Is There a Right of Self Determination?
I got into an interesting exchange recently online1 that started with the Palestinian-Israeli conflict, went from that to whether after WWI the Palestinians should have been allowed to set up their own government and use it to prevent Jewish immigration, and from that to whether the inhabitants of a region have a right to have their own government. One issue that raises is what counts as a region, hence what limits there are to the right of secession. The more interesting question, at least for me, is whether there is a “right of self determination” at all.
It is widely believed that there is. I share the underlying moral intuition that people should be free to run their own lives but getting from that to the right of a group to “rule itself” seems to me to confuse a group with an individual. The right of the inhabitants of a territory to set up their own government means the right of some of the inhabitants to set up a government that will rule over all the inhabitants, including the ones that don’t want it. Before independence the inhabitants of the territory were already being ruled — but how free they were before and after independence depends on to what degree their rulers respected their rights not whether they were ruled by people who lived near them or far away.
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In the modern context it is usually assumed that the newly independent government will be a democracy, claimed that that means the people are ruling themselves. Again, that is treating a group as if it was a person. The individual in a democracy, like the individual in a dictatorship, is subject to rules made by other people without his consent. There may be pragmatic arguments in favor of democracy, if only as a way of letting the stronger faction get its way without having to first win a civil war, but I cannot see any moral argument, any reason why having the support of 51% of a group gives you a right to make decisions for the other 49%. And even if one does believe in democracy, in practice the right of self-determination is usually treated as independent of the nature of the government that results. When newly independent countries in the post-war period turned into dictatorships — “one man one vote once” — they remained independent. Their previous ruler didn’t take them back.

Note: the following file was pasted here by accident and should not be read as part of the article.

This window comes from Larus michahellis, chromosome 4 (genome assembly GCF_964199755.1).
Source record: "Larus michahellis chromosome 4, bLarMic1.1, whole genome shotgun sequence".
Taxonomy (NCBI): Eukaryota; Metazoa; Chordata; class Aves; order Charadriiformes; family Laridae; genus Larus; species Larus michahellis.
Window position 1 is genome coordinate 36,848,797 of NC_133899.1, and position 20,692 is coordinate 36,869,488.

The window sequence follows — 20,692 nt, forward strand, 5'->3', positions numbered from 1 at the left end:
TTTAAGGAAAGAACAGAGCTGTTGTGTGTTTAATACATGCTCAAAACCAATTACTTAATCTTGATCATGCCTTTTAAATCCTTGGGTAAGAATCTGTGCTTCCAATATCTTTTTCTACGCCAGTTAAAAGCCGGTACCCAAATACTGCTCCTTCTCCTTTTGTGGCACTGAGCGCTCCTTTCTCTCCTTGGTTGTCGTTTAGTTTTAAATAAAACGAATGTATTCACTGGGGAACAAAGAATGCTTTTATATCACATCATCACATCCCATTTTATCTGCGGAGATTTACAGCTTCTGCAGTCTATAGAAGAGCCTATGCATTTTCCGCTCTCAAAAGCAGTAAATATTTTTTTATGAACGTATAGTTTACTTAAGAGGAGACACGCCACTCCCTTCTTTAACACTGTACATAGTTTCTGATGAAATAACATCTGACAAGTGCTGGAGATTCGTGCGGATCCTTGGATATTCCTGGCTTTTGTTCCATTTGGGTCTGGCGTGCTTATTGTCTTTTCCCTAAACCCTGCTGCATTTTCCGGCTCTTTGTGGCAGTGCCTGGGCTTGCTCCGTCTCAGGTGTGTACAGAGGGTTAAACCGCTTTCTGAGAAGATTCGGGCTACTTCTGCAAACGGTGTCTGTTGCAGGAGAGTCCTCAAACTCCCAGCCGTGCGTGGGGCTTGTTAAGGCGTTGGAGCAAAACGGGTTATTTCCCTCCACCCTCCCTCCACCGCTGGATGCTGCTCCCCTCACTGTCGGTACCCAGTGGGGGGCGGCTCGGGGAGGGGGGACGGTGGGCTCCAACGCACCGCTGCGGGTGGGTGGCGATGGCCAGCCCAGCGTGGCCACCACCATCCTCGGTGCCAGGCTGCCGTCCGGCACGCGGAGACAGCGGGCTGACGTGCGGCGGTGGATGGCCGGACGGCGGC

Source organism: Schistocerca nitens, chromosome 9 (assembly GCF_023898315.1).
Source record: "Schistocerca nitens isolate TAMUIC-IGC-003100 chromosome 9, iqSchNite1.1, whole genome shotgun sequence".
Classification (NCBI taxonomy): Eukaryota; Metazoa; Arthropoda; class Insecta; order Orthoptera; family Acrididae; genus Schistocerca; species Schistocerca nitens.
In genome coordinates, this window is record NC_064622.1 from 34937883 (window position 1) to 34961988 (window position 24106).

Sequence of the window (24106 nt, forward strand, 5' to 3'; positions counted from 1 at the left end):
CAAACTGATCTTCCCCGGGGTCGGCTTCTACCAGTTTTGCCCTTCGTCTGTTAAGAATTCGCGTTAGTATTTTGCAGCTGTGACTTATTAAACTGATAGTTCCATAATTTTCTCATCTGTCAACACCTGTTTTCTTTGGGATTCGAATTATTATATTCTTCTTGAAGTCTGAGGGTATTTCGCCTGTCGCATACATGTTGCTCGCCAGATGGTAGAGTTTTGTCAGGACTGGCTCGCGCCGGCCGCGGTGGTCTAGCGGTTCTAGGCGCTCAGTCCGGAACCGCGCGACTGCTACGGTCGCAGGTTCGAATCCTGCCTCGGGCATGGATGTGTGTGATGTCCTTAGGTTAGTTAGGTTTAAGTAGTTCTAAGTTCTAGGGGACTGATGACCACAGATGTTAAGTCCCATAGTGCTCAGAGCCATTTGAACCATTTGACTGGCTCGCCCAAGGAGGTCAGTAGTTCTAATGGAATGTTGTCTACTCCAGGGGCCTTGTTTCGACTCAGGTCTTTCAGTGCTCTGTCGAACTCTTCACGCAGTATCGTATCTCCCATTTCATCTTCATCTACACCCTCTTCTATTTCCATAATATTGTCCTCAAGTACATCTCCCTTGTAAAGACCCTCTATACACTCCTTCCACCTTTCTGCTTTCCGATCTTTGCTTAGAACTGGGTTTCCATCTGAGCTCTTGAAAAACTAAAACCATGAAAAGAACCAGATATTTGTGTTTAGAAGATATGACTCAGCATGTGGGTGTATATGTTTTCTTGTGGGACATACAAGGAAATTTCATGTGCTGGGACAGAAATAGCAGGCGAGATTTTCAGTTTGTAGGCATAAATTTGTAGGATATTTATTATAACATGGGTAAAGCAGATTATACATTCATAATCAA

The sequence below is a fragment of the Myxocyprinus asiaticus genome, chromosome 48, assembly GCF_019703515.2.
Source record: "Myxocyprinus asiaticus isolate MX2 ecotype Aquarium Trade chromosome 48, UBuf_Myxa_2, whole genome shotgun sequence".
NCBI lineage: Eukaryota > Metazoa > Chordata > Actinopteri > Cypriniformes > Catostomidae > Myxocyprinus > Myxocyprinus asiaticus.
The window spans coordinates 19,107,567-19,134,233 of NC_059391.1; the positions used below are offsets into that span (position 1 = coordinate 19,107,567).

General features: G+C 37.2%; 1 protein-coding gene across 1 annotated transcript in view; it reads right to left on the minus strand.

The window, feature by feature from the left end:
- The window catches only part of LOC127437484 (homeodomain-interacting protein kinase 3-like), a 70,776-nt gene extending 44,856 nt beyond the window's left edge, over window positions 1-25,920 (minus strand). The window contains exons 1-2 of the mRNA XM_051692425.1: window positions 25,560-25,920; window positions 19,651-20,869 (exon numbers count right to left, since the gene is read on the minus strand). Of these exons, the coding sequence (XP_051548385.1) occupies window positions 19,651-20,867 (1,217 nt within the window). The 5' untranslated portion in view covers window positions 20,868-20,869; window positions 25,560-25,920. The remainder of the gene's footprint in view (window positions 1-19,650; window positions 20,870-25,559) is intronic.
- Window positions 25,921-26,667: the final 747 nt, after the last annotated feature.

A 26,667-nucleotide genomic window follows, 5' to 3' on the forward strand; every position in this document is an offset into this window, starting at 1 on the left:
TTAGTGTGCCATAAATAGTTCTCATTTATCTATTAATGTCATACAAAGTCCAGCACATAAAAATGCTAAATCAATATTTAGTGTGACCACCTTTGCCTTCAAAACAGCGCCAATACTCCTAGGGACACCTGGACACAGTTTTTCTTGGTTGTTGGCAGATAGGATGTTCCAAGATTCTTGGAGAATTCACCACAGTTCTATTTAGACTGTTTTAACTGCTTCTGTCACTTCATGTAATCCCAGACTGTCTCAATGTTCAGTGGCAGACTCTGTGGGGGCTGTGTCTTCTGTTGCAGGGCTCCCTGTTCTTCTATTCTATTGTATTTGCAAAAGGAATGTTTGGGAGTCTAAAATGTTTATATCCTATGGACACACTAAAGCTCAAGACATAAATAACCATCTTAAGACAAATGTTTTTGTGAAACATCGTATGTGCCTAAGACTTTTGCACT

The view that a group counts as a person has unattractive consequences in other contexts, such as the implication that one member of a group, in the Middle-Eastern context one Arab or Jew, can be held guilty of crimes committed by other Arabs or Jews even if he did not commit them. The group is guilty and he is part of the group. At some level that is the mistaken moral intuition held by both the Hamas raiders who slaughtered Israeli civilians two weeks ago and the people, in Israel and elsewhere, whose emotional response to the raid was that the inhabitants of Gaza were guilty of murder and deserved to be punished for it.
The Consequentialist Claim
In addition to being intuitive, the principle of self determination (both in its general and particular forms) seems to be widely appealing, being a well-established and widely-cited principle. It also seems to generally produce good results, and there is reason to think it should produce good results. 2
The first half of that is an argument by authority, true but irrelevant; the second is a widely believed claim. So far as I can tell there is little evidence for it.
North America provides a test case. The U.S. became independent in the 18th century, Canada did not. On the whole I prefer the U.S., but the two countries seem about equally well off, with differences explainable by climate and geography. A Canadian acquaintance told me, some fifty years ago, that socially speaking Canada was about two decades behind the U.S. and a good thing too, but I don’t think that is still the case. The most notable difference in the history of the two countries is that the U.S. had a bloody civil war less than a century after it became independent; Canada, at the time still ruled by the UK, did not.
Decolonization after the Second World War provides multiple opportunities to compare the newly independent countries to their previous history as colonies. In the decades after becoming independent Nigeria and Rwanda had civil wars each of which killed about a million people. The Sudan had a series of civil wars that killed a total of two to four million people and is currently engaged in another. At least six other African countries had internal conflicts after independence each of which killed between 100,000 and 500,000 people.3 Comparing events after independence with events before, the only case I could find with comparable death rates was the Belgian Congo under Leopold, who lost control in 1908.